3. Of course, against Objects. That’s not the problem.

        The problem is that everyone, from our characters in episode 1 to the Faith Organization in episode 3 expects every combat to happen between Objects, to the point they don’t care about the rest. The more we know about Objects, the less sense it makes.

      4. Why wouldn’t they want to leave it to the Objects? Who would be willing to risk their lives when there is a super death machine that would do the fighting for them. Especially when they’re not defending their capital but a frozen wasteland in the middle of nowhere.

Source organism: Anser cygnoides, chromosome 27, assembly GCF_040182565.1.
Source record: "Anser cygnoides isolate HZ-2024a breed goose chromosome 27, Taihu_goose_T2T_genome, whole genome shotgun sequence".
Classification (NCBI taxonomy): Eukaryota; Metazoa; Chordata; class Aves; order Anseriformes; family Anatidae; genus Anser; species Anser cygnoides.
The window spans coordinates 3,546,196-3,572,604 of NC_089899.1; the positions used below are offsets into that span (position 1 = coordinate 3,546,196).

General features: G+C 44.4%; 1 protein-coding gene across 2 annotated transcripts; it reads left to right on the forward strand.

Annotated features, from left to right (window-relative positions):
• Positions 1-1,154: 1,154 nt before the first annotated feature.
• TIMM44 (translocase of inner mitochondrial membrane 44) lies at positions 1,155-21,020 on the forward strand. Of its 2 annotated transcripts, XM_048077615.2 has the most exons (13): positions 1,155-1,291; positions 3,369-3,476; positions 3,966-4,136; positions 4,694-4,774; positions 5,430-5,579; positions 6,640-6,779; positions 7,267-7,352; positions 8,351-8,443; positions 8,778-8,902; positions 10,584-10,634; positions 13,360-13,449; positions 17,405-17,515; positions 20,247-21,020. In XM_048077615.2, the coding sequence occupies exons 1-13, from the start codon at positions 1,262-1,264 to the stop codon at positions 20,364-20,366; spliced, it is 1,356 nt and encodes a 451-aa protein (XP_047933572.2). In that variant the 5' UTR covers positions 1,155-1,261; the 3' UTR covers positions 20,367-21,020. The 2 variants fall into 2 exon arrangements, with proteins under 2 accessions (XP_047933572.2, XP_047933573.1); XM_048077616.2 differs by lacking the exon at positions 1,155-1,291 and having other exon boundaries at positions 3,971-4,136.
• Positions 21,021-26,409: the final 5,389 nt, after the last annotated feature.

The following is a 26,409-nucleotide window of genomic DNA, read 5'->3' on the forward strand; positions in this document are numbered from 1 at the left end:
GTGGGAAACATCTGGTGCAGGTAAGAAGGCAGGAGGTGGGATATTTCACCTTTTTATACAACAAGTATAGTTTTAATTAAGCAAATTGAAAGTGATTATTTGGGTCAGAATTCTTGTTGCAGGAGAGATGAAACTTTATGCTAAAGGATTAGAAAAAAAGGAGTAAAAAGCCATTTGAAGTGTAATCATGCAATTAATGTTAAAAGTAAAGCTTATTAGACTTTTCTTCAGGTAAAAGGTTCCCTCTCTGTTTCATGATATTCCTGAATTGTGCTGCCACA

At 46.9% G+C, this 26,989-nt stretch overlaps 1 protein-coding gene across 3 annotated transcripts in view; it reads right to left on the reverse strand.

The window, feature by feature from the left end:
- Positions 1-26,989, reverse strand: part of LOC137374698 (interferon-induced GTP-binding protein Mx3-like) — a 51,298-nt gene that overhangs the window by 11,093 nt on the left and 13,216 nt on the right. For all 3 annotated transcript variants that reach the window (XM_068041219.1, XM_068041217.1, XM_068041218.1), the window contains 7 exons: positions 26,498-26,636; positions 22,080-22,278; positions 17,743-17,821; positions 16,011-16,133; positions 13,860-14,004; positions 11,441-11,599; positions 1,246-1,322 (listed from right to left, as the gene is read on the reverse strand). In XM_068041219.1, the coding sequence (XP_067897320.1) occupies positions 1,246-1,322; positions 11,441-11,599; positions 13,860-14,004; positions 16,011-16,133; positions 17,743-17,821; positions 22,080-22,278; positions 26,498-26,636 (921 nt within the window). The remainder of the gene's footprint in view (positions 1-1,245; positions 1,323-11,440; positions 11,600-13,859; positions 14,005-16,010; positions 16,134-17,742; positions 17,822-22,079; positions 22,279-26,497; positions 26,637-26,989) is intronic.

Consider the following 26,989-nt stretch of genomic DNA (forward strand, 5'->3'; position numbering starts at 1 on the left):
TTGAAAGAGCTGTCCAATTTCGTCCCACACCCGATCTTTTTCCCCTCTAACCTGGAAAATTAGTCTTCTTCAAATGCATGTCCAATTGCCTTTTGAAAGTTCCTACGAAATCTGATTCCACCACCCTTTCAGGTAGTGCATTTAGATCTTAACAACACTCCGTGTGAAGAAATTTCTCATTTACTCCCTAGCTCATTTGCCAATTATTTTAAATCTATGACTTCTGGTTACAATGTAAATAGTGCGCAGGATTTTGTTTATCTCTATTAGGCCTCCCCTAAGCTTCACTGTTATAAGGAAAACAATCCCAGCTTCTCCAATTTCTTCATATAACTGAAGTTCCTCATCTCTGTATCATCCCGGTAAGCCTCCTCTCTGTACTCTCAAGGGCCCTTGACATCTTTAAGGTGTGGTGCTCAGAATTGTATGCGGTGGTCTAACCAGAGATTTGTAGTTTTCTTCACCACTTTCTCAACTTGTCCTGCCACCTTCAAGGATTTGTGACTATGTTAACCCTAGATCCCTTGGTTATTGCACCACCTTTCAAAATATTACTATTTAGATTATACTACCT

5. @Chaos2Frozen
        That soldiers wouldn’t want to risk their lives hasn’t mattered to military strategists before. The thing is, we’re shown that strict Object-only tactics leave the big machines incredibly vulnerable to attacks on their supply lines. Since Objects are very expensive and the backbone of every powerful army in the setting, you would expect the generals of the world would think of ways of taking them down with minimal cost.

        But it hasn’t happened. Until now, or so we are told.

        If only, I commend this first episodes for pointing out that overconfidence in one’s technology is bad. “Who would be willing to risk their lives when there is a super death machine that would do the fighting for them”? Well, as seen here, if the machine falls, the enemy machine can wipe them out if so they wish. Better safe than sorry.

      6. Chaos2Frozen: